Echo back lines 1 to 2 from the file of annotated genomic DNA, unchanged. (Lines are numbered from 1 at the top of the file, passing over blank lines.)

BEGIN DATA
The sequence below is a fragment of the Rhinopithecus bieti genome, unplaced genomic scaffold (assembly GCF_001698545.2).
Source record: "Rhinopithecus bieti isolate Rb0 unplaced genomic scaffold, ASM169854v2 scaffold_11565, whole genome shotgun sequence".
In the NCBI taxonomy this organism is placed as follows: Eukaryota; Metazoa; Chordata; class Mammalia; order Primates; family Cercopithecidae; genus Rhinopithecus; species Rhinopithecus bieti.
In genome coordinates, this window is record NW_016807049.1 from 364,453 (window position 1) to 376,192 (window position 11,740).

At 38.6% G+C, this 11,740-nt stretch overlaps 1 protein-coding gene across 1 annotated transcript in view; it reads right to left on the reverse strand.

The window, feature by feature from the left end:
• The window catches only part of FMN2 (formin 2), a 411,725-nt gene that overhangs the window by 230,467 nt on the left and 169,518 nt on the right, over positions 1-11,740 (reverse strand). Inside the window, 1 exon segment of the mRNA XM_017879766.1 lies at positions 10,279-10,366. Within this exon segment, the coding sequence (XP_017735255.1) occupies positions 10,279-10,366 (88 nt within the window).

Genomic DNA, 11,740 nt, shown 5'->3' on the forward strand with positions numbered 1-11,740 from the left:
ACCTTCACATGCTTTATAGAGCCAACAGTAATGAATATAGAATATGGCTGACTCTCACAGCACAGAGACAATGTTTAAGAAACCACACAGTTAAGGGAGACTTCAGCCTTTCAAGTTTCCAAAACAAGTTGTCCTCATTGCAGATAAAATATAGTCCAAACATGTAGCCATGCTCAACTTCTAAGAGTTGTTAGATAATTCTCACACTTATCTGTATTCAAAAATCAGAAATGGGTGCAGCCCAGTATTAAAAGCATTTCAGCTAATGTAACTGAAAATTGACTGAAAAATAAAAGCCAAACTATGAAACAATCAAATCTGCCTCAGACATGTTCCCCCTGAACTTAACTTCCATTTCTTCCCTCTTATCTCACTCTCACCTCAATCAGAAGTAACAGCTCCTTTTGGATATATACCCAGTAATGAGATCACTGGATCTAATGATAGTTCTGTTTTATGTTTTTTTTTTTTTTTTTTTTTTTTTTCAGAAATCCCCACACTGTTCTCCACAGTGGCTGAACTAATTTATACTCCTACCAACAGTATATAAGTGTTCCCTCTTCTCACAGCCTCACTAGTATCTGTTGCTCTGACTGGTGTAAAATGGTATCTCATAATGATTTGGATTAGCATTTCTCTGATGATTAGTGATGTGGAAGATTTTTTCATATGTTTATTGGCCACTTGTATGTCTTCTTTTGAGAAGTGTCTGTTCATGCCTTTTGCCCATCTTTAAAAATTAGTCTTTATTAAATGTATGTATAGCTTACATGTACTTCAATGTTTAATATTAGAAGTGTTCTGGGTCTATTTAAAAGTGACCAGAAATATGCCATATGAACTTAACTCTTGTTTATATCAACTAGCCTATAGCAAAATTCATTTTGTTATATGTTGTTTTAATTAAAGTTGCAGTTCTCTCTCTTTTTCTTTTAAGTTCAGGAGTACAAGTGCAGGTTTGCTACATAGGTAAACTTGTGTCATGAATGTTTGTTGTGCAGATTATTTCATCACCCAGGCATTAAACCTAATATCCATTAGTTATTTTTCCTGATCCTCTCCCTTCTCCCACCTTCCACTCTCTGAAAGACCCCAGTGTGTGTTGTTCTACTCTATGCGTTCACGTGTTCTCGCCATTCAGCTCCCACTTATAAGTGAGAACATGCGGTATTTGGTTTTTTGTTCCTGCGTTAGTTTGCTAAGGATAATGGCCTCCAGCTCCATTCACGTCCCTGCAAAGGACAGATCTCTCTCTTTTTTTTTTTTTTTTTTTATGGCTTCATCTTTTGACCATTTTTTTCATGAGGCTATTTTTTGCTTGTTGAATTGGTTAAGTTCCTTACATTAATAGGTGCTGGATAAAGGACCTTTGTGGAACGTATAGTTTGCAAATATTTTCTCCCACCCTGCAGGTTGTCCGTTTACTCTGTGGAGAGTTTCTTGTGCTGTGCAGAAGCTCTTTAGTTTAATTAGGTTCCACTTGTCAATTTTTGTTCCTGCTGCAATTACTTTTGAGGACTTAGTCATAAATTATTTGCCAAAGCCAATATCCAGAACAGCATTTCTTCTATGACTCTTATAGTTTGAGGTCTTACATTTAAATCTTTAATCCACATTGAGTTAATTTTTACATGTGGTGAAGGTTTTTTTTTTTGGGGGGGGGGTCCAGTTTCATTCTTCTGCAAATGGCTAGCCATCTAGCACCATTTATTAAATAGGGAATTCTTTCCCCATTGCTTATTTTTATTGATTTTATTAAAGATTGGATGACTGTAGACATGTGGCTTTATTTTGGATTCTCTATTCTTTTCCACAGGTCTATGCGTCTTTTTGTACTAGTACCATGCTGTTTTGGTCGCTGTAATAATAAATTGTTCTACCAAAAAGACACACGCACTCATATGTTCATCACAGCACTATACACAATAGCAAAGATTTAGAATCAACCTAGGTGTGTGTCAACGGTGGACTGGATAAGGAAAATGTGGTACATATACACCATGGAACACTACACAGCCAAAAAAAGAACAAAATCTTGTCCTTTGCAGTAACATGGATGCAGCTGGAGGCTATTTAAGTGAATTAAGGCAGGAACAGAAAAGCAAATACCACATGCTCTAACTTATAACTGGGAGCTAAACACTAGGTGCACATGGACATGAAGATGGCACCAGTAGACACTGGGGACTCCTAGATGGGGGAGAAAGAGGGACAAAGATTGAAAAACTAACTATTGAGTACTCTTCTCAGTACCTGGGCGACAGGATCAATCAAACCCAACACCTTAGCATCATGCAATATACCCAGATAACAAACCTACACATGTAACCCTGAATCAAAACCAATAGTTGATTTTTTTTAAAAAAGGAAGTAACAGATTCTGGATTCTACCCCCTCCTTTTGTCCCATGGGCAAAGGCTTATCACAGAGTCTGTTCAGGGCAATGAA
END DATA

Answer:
The sequence below is a fragment of the Rhinopithecus bieti genome, unplaced genomic scaffold (assembly GCF_001698545.2).
Source record: "Rhinopithecus bieti isolate Rb0 unplaced genomic scaffold, ASM169854v2 scaffold_11565, whole genome shotgun sequence".